Hip fracture risk profiles in older Indigenous Australians

Michelle M Y Lai and Nicholas G Waldron
Med J Aust 2011; 195 (3): 159-160. || doi: 10.5694/j.1326-5377.2011.tb03256.x
Published online: 1 August 2011

To the Editor: Although Indigenous males are twice as likely and Indigenous females are half as likely to report being diagnosed with osteoporosis compared with their non-Indigenous counterparts,1 data on the interracial differences in osteoporotic risk factors are limited.

Our study of 276 patients attending a tertiary hip fracture unit in Western Australia over a 5-year period is the first to report differences in common risk factors for hip fracture between Indigenous and non-Indigenous patients. Our data showed a lower likelihood of vitamin D deficiency and polypharmacy but higher likelihood of diabetes mellitus, renal disease and alcohol use among Indigenous patients with hip fracture compared with non-Indigenous patients.

Using the local orthogeriatric database, we identified 46 Indigenous and 230 randomly selected non-Indigenous patients aged ≥ 45 years who were transferred to a hip fracture unit following surgery for a minimal-trauma fracture at Royal Perth Hospital from July 2005 to June 2010. High alcohol use was defined as alcohol intake exceeding guideline recommendations,2 and polypharmacy as the use of more than five medications. We used a laboratory cut-off of 25-hydroxyvitamin D (25-OHD) < 50 nmol/L to indicate a low vitamin D level. Indigenous status was self-reported during admission.

We compared data for Indigenous and non-Indigenous patients using the Mann–Whitney U and Pearson χtests. We used logistic regression (SPSS version 17; SPSS Inc, Chicago, Ill, USA) to examine the association between Indigenous status and the predictor variables.

Our study was exempted as a quality assurance activity from formal ethics review by the Royal Perth Hospital Ethics Review Committee and the Western Australian Aboriginal Health Information and Ethics Committee.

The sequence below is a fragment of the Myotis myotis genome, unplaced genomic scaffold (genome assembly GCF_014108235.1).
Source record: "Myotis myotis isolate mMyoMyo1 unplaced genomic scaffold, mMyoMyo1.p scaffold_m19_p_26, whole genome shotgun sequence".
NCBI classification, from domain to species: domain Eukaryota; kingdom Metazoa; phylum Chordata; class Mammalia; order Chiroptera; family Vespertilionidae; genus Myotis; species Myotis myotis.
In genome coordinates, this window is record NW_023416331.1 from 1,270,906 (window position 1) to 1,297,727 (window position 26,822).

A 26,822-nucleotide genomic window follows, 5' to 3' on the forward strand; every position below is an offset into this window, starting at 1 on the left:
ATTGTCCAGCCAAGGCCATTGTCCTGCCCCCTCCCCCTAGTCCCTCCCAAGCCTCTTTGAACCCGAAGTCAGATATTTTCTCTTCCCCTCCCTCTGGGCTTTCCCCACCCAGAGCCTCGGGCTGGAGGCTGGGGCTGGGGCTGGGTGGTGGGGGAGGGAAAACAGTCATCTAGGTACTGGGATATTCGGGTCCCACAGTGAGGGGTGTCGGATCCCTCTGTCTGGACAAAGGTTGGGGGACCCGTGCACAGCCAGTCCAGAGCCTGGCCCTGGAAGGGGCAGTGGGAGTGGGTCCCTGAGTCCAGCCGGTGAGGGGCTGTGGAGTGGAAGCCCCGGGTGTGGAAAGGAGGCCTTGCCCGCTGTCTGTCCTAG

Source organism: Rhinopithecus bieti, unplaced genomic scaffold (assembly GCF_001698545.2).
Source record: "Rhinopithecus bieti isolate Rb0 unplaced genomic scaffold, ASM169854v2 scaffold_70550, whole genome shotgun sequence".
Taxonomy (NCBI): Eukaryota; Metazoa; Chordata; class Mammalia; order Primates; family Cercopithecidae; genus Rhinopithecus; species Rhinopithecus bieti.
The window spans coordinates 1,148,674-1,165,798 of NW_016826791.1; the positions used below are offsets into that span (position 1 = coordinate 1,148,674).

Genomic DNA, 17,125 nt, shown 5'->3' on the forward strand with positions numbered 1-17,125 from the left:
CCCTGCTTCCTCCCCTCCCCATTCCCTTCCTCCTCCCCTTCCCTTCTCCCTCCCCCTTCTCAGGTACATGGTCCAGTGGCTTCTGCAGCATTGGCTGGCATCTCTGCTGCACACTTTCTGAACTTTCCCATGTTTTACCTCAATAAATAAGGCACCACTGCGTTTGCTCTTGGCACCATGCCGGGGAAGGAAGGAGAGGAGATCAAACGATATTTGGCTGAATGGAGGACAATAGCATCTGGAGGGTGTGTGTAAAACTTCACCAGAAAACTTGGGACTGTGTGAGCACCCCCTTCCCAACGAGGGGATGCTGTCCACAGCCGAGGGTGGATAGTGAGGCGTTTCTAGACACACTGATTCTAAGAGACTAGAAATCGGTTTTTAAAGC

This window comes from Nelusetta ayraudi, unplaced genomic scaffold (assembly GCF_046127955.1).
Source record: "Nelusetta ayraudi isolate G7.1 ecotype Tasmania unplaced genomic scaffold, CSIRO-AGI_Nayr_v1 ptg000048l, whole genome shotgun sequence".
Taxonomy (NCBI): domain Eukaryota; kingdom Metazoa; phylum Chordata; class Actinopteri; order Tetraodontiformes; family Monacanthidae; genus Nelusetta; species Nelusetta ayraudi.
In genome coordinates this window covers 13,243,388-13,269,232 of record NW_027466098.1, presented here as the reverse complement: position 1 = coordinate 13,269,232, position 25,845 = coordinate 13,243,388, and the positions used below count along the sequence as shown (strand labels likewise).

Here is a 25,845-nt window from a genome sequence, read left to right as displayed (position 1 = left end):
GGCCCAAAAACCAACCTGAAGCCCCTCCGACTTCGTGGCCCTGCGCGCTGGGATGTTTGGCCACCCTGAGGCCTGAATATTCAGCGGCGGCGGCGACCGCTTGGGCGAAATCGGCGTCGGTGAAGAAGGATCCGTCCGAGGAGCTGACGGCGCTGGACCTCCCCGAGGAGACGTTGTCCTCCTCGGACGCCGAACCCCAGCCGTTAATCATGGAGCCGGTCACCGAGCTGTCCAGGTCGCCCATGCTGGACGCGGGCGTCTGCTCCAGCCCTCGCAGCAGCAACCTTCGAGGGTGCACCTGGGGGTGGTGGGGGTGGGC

Risk factors among the two groups are shown in the Box. The most common risk factors among Indigenous patients were antihypertensive use, high alcohol use and diabetes. In the final multivariate model, Indigenous patients with hip fracture were significantly more likely to have diabetes and renal disease and to report high alcohol use, but significantly less likely to have a low vitamin D level and polypharmacy, after adjustment for age, sex and rural residency.

These well described risk factors contribute to fracture risk through two mechanisms: falls and secondary osteoporosis. Diabetes-related complications such as visual impairment, stroke and peripheral neuropathy can increase fracture risk.3 In renal dysfunction, osteoporosis is related to cortical thinning and uraemic osteodystrophy.4 Excessive alcohol intake at a young age among Indigenous people may affect peak bone mass.5 The effect of alcohol on liver cirrhosis, cognition, falls due to intoxication and peripheral neuropathy may contribute to fracture risk.

Risk stratification will be more robust if these results can be cross-validated in other institutions.

  • Michelle M Y Lai1
  • Nicholas G Waldron2

  • 1 Royal Perth Hospital, Perth, WA.
  • 2 Armadale Kelmscott Memorial Hospital, Perth, WA.



Acknowledgement: We thank Associate Professor Christopher Beer, University of Western Australia, for his comments on the study.

  • 1. Australian Institute of Health and Welfare. A snapshot of osteoporosis in Australia 2011. Canberra: AIHW, 2011. (AIHW Cat. No. PHE 137; Arthritis Series No.15.)
  • 2. National Health and Medical Research Council. Australian guidelines to reduce health risks from drinking alcohol. Canberra: Commonwealth of Australia, 2009.
  • 3. Janghorbani M, Feskanich D, Willett WC, Hu F. Prospective study of diabetes and risk of hip fracture: the Nurses’ Health Study. Diabetes Care 2006; 29: 1573-1578.
  • 4. Ersoy FF. Osteoporosis in the elderly with chronic kidney disease. Int Urol Nephrol 2007; 39: 321-331.
  • 5. Malik P, Gasser RW, Kemmler G, et al. Low bone mineral density and impaired bone metabolism in young alcoholic patients without liver cirrhosis: a cross-sectional study. Alcohol Clin Exp Res 2009; 33: 375-381.


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